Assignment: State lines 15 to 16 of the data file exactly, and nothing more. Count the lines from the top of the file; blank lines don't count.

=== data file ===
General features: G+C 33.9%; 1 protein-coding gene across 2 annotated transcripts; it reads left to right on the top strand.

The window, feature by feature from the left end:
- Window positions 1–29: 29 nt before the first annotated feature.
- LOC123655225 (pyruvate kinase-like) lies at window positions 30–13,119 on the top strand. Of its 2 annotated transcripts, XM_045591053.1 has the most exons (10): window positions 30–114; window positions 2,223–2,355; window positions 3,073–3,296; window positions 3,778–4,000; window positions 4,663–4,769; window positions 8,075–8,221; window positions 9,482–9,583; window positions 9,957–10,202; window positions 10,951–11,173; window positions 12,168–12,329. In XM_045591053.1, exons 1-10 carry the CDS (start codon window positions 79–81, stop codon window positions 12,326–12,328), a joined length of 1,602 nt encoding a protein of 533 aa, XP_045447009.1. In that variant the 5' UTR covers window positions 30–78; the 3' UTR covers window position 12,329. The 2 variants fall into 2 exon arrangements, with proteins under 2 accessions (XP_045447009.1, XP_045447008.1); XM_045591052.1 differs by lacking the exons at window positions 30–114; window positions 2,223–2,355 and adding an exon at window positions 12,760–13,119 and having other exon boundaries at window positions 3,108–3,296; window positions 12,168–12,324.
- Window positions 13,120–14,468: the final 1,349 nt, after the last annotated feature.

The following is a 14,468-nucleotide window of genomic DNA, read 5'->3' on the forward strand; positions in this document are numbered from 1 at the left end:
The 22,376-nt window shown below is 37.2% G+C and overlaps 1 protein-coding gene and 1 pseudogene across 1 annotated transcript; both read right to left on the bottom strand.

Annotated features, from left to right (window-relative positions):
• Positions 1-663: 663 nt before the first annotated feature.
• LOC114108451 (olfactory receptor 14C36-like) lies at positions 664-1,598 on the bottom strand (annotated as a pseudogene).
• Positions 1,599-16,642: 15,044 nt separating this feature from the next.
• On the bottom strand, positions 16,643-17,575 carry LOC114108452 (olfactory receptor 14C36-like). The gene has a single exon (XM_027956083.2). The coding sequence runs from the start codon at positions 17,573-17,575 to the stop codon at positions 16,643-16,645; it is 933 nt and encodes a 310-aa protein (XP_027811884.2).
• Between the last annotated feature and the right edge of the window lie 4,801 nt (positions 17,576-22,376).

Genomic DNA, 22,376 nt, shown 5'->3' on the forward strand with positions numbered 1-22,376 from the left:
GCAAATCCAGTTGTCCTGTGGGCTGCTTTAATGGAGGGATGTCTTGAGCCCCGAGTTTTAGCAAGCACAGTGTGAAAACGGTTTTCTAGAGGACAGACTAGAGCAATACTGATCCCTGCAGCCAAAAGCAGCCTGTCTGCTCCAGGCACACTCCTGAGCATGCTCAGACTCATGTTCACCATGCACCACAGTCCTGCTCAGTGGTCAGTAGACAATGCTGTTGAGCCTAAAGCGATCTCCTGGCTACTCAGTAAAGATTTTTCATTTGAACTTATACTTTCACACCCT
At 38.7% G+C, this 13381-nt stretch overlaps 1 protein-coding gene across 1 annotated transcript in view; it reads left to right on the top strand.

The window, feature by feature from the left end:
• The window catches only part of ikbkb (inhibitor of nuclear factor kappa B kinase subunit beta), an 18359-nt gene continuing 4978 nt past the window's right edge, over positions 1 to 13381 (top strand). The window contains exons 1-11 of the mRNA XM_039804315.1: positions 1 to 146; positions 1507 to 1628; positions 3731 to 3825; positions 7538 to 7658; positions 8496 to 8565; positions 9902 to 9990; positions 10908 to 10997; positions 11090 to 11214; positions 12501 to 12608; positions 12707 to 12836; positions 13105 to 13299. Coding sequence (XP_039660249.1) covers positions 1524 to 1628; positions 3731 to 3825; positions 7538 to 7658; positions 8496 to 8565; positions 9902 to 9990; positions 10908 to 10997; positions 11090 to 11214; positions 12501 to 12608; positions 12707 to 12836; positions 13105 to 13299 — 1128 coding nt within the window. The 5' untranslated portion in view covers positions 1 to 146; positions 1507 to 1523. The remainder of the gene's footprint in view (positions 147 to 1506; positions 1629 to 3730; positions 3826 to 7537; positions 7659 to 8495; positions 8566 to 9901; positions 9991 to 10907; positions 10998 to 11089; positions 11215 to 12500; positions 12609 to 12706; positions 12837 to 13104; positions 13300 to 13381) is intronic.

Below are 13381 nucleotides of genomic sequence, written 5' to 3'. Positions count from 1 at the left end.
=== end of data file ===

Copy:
GCAAATCCAGTTGTCCTGTGGGCTGCTTTAATGGAGGGATGTCTTGAGCCCCGAGTTTTAGCAAGCACAGTGTGAAAACGGTTTTCTAGAGGACAGACTAGAGCAATACTGATCCCTGCAGCCAAAAGCAGCCTGTCTGCTCCAGGCACACTCCTGAGCATGCTCAGACTCATGTTCACCATGCACCACAGTCCTGCTCAGTGGTCAGTAGACAATGCTGTTGAGCCTAAAGCGATCTCCTGGCTACTCAGTAAAGATTTTTCATTTGAACTTATACTTTCACACCCT
At 38.7% G+C, this 13381-nt stretch overlaps 1 protein-coding gene across 1 annotated transcript in view; it reads left to right on the top strand.